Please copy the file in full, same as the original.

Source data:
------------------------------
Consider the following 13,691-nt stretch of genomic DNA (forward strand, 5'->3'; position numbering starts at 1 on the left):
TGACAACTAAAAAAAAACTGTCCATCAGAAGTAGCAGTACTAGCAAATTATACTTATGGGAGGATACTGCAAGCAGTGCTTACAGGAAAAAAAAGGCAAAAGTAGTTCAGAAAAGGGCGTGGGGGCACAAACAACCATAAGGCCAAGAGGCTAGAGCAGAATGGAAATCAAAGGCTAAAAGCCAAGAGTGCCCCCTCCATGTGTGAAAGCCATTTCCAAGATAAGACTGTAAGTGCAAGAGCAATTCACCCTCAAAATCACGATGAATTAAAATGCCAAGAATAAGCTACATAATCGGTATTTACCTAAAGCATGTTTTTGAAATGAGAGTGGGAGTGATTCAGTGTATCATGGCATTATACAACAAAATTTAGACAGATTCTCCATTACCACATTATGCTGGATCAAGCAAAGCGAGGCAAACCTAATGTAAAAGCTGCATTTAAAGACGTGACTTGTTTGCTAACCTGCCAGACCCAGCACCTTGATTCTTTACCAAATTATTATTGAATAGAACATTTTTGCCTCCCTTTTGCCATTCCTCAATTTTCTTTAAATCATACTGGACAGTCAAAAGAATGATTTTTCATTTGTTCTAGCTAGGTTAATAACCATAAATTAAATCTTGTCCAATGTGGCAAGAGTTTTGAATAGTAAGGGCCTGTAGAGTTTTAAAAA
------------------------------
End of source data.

Consider the following 13,691-nt stretch of genomic DNA (forward strand, 5'->3'; position numbering starts at 1 on the left):
TGACAACTAAAAAAAAACTGTCCATCAGAAGTAGCAGTACTAGCAAATTATACTTATGGGAGGATACTGCAAGCAGTGCTTACAGGAAAAAAAAGGCAAAAGTAGTTCAGAAAAGGGCGTGGGGGCACAAACAACCATAAGGCCAAGAGGCTAGAGCAGAATGGAAATCAAAGGCTAAAAGCCAAGAGTGCCCCCTCCATGTGTGAAAGCCATTTCCAAGATAAGACTGTAAGTGCAAGAGCAATTCACCCTCAAAATCACGATGAATTAAAATGCCAAGAATAAGCTACATAATCGGTATTTACCTAAAGCATGTTTTTGAAATGAGAGTGGGAGTGATTCAGTGTATCATGGCATTATACAACAAAATTTAGACAGATTCTCCATTACCACATTATGCTGGATCAAGCAAAGCGAGGCAAACCTAATGTAAAAGCTGCATTTAAAGACGTGACTTGTTTGCTAACCTGCCAGACCCAGCACCTTGATTCTTTACCAAATTATTATTGAATAGAACATTTTTGCCTCCCTTTTGCCATTCCTCAATTTTCTTTAAATCATACTGGACAGTCAAAAGAATGATTTTTCATTTGTTCTAGCTAGGTTAATAACCATAAATTAAATCTTGTCCAATGTGGCAAGAGTTTTGAATAGTAAGGGCCTGTAGAGTTTTAAAAA